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 Sky Vets in the Mara in an effort to save an injured mother elephant - 10/6/2014
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DSWT funded Sky Vets at work in the Mara in an effort to save an injured lactating elephant with a young calf.

On the morning of the 4th of October 2014, as DSWT were hosting a small Event in recognition of the Global March for Elephants Day, we received a report from KWS about an injured female elephant with a baby and older calf within the Siana Conservancy in Masai Mara. Immediately Angela coordinated with KWS to arrange for Sky Vets to be sent to the Mara to attend the case in the absence of the Mara Veterinary Unit who were taking their valued time off this week.

KWS Vet and Ranger head to the plane  The plane on route to the Mara

 

The KWS Vet Dr. Fredrick Olianga and a KWS capture ranger arrived at Siana at 2:30pm and met with the Siana Conservancy Scouts at the airstrip who drove them to where the elephant had last been sighted. The wounded female was with a herd of about 10 other individuals all browsing in thick bush. A number of elephants were sighted but it was some time before the injured female was located.

Siana Conservancy Scouts meet the Sky Vet Team  The Vet and Ranger prepare the dart gun

 

Finally, after an hour of searching, the team resorted to going on foot and the victim was flushed out into a clearing where Dr. Olianga was able to dart her successfully.  Once darted she immediately disappeared back into the thick bush and out of sight. The team was faced with a dilemma; they had no way of knowing if she was safely tranquilized but if not monitored she could disappear or even worse, fall awkwardly which would be a life threatening situation.

The elephant is in thick bush  Finally a chance to dart the injured elephant

They made the brave decision to follow the elephant into the thicket on foot to ensure no harm would come to her. Luckily the mother elephant went down safely but whilst the ranger was making sure she was comfortable her juvenile calf came charging through the bush to protect her. Fortunately more scouts had arrived and with their help they managed to keep the protective calf a safe distance away so the vet could begin with treatment.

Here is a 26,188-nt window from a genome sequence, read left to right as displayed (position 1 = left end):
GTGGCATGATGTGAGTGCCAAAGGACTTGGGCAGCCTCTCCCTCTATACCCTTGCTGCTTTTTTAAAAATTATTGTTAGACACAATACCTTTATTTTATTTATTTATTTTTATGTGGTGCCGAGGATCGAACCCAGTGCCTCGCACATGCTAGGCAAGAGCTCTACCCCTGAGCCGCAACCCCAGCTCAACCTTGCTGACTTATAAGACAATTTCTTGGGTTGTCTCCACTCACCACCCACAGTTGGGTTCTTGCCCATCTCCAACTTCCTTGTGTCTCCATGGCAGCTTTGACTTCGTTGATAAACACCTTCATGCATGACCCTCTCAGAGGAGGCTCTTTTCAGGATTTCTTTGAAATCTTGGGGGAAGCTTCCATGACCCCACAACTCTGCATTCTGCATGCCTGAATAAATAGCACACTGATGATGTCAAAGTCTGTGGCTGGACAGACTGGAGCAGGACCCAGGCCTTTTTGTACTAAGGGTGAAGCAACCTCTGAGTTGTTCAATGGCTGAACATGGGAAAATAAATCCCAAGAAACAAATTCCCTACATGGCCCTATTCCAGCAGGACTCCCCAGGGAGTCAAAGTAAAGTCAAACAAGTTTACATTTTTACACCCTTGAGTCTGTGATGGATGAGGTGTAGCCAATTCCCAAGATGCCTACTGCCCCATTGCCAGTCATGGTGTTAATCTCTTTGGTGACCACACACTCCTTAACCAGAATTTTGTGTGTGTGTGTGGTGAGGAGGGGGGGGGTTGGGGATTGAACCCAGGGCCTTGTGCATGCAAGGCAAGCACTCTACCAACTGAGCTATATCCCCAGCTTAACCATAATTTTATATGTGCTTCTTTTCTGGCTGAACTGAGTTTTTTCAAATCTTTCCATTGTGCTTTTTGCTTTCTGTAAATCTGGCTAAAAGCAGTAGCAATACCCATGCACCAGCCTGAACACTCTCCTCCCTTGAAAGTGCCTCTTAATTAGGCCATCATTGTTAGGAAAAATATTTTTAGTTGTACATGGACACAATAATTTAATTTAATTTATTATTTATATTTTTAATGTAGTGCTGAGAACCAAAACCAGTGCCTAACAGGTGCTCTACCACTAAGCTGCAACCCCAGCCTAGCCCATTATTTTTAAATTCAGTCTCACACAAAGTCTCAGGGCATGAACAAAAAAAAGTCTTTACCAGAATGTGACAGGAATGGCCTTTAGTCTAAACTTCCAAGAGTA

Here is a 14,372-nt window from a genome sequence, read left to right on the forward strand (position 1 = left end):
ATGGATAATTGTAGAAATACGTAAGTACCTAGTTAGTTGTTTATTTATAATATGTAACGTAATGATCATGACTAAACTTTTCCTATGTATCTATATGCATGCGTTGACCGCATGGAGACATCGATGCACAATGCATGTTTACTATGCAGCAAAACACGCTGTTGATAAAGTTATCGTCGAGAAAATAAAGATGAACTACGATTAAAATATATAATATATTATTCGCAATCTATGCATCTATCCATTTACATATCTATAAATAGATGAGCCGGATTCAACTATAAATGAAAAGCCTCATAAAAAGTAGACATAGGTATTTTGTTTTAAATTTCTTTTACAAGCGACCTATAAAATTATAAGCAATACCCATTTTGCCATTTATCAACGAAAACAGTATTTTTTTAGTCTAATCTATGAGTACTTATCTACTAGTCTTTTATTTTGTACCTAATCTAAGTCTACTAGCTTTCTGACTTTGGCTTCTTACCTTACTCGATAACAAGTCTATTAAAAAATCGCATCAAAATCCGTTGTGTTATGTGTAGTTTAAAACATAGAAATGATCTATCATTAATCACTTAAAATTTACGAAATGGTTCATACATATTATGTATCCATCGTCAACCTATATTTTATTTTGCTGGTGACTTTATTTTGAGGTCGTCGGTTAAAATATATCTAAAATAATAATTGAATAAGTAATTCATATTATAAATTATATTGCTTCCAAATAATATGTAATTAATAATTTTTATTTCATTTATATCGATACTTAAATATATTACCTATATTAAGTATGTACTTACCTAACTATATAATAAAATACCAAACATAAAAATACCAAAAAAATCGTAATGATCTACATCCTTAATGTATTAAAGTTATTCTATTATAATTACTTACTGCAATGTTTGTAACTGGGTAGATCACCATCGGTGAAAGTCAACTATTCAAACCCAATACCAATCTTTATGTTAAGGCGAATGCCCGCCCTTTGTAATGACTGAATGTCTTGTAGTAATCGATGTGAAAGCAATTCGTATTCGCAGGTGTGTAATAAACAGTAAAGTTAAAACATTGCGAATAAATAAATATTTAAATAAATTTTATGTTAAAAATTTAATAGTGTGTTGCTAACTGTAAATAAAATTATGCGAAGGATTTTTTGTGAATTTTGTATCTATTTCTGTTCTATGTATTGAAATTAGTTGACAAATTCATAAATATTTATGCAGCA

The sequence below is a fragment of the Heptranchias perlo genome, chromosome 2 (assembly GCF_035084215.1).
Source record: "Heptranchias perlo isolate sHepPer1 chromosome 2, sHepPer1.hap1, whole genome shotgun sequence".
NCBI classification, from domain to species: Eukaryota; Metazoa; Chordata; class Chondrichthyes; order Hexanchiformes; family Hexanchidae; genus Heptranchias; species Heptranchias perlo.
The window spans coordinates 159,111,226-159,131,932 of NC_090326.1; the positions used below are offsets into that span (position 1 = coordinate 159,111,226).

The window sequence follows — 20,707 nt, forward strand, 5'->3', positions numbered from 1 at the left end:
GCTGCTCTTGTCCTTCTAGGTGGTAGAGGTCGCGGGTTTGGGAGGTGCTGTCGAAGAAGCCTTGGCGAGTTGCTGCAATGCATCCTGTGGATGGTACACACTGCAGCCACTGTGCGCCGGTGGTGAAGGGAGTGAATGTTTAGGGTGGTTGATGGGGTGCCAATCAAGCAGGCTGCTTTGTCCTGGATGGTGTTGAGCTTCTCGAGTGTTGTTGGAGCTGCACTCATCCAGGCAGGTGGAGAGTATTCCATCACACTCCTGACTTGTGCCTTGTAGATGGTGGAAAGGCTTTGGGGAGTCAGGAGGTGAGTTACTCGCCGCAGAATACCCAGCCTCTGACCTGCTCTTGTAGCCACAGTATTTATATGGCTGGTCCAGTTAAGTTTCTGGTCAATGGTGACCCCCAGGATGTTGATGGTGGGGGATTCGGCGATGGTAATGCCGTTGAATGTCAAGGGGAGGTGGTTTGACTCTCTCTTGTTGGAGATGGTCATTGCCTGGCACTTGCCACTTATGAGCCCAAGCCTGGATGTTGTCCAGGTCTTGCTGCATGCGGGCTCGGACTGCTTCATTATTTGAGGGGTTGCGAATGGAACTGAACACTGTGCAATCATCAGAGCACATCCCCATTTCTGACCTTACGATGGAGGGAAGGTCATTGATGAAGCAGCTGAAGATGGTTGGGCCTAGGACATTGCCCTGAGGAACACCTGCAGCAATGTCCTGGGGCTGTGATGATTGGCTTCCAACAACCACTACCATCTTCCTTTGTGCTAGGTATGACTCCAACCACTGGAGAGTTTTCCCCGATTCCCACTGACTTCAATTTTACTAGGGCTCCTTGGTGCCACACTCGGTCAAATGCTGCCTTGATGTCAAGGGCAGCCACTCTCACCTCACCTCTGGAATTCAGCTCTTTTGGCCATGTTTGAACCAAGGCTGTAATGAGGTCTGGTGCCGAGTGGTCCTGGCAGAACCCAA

The juvenile calf tries to protect his injured mother  A bullet wound to each of the front legs

The elephant suffered from two injuries to the front leg, clearly bullet wounds. One bullet had passed through the leg leaving a small entry wound and a large exit wound below the knee, the other had passed the leg on the inside tearing a large amount of flesh and leaving a gaping open wound.

The deep flesh wound from a passing bullet  The exit wound from a bullet passing through the leg

With urgency the Vet and his assistants cleaned the wound with water, Iodine and Hydrogen Peroxide and removed all maggots and necrotic flesh, ever aware of the other elephants that were nearby.

The team get to work cleaning the wound  Extensive cleaning of the wound is needed

Hydrogen Peroxide is used to clean the wound  Antiseptic Spray is applied to the wound

KWS's Dr. Olianga covered the wound in Antiseptic spray, packed it with Green Clay and then gave her long lasting antibiotic's and pain relief before reviving her.The elephant came round quickly and was able to rejoin her family who were waiting nearby.  By this time the Vet team were working against the clock and had to dash quickly back to the plane as night was falling and the pilot would have been unable to take off in the dark.

Antibiotics and Pain Killers are adminstered  The Vet revives the mother elephant

After treatment the elephant gets to her feet  Successfully treated the elephant heads back to her family

Finally the team arrived safely back in Nairobi at 7:30pm after a very tiring but successful afternoon! 

The prognosis for this female mother of two is guarded, but the DSWT funded Mara mobile veterinary team will ensure a follow up treatment is done and that this lactating mother is given the best possible chance of making a full recovery. Fortunately it seems that the bullets had not fractured or damaged the bone which makes her chances of a full recovery much more promising.

Many thanks To Bush Tops for continuing to monitor the wounded female and reporting the matter to KWS. Thanks to the Siana Conservancy Scouts for their assistance with transport and men on the ground, to Boskies and their pilot Sammy for his hard work in the field and to our steadfast donor Lori Price for making the Sky Vets a reality.

   

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